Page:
Unsure as to whether you and your business have adequate insurance coverage? Just imagine it’s 4 a.m. and you just got a phone call to let you know that the building your company calls home has burned to the ground.
“Trying to walk through that loss scenario is probably the easiest way to try to visualize what your coverage needs are,” says John Nixon, president of Asperta Ltd. “What are you going to do? Part of that conversation is how you are going to notify your employees. What do I need to get back in business? What were the things I had purchased before that I’ll need to repurchase? How do I get them quickly, and how do I maintain my employee payroll while this is happening?”
Nixon, who is also the property insurance consulting firm’s founder, says a good start to being prepared for the worst is to have a good sense of what you’re responsible for.
“It’s your stuff,” Nixon says. “It’s your contents and the building that you’re in if you own or are responsible for the insurance in the building. Have an inventory of what you have and have that [is] stored off-site. Keep it up to date on at least an annual basis. Those are basic business practices (that) I think businesses are actually better at than a homeowner because they have accounting departments and they have to keep track of that stuff for tax purposes.”
You should make arrangements to walk through your building with someone from your insurance company on a regular basis to make sure you have the coverage you need.
“That’s actually how I started in the business, being the guy who inspected the factory,” Nixon says. “The amount of things I was able to show the operations manager and the president of the company that they missed. When they walk through the plant, they are not looking for that kind of thing.”
Nixon recalled a visit once where he found an ashtray bolted to the side of a paint spray booth.
“You don’t need an engineering degree to go, ‘Uh, wait a minute?’” Nixon says. “But that’s just because I was trained to look for that kind of stuff. They are looking at the quality of the product being produced, not that a guy is smoking next to the paint.”
In addition to safety, it’s also during these times that you can talk about changes that have taken place at your plant and new equipment that has been purchased.
“You know how much your business has changed over the last year or two or three,” Nixon says. “Has your insurance coverage changed over that same time period to take those things into account? If I didn’t see any policy changes to go with it, that’s going to be an indication that somebody is not keeping up with my business.”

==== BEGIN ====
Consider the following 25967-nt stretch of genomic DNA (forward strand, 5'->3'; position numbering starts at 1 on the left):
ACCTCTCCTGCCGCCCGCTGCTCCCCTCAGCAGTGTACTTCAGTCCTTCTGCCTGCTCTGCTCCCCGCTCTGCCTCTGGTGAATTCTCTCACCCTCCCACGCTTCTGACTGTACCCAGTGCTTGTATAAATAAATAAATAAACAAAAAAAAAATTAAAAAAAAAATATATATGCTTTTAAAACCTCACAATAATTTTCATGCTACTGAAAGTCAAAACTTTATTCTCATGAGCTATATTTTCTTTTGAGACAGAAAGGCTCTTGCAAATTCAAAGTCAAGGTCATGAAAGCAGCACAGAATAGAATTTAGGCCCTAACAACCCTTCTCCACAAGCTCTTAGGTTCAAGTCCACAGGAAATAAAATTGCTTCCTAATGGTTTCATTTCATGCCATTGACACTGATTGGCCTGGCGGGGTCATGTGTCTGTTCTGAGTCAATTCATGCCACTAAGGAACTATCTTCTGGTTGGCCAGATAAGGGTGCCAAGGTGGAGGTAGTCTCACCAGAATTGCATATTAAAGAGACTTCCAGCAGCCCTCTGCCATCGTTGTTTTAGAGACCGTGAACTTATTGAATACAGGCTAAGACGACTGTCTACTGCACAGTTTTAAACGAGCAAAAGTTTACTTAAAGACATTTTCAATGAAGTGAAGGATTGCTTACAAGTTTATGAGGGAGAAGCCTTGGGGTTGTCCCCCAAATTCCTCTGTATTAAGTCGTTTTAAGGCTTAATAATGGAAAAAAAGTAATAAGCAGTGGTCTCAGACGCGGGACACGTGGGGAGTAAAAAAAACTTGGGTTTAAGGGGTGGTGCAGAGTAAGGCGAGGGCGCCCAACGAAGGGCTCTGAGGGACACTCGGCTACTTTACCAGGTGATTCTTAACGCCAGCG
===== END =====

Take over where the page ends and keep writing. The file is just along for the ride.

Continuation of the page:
Make time to review these types of things at a point in your calendar when it won’t get lost in the shuffle of other things, such as the end of the year closeout of the books.
“That’s not a good time,” Nixon says. “Take an afternoon to go over that and think about the changes that you have had in your facility and your operations and with new customers and new contracts. Have those things been taken into consideration? It should be part of your insurance preplanning.”
When you have your reports updated, put them in an easy-to-read format for your insurance company.
“It makes my life a whole lot easier,” Nixon says.
How to reach: Asperta Ltd., (330) 721-8715 or www.asperta.com
Rating your agent
It never hurts to test the waters a bit to see if you might be able to improve your business’s property insurance coverage, says John Nixon.
“You still need to test the market at least periodically to see what else is available and just to keep everybody’s pencil sharp so no one becomes complacent,” Nixon says. “Insurance isn’t all that exciting and there are lots of details. If it looks too simple, you’re probably not getting all the information.”
Nixon, the founder and president of Asperta Ltd., gives the example of a broker who informs his client that he has gone out to 20 different markets to get competitive quotes.
“If all I get is a one-page summary saying these are the markets I went to and I don’t get any details about how many of them declined, how close their terms and conditions were, there’s a lot of details behind that,” he says. “If all I get is, ‘I went to 20 markets, and this is the best deal for you,’ that’s not enough to make a decision or to evaluate if you are getting the best deal.” <<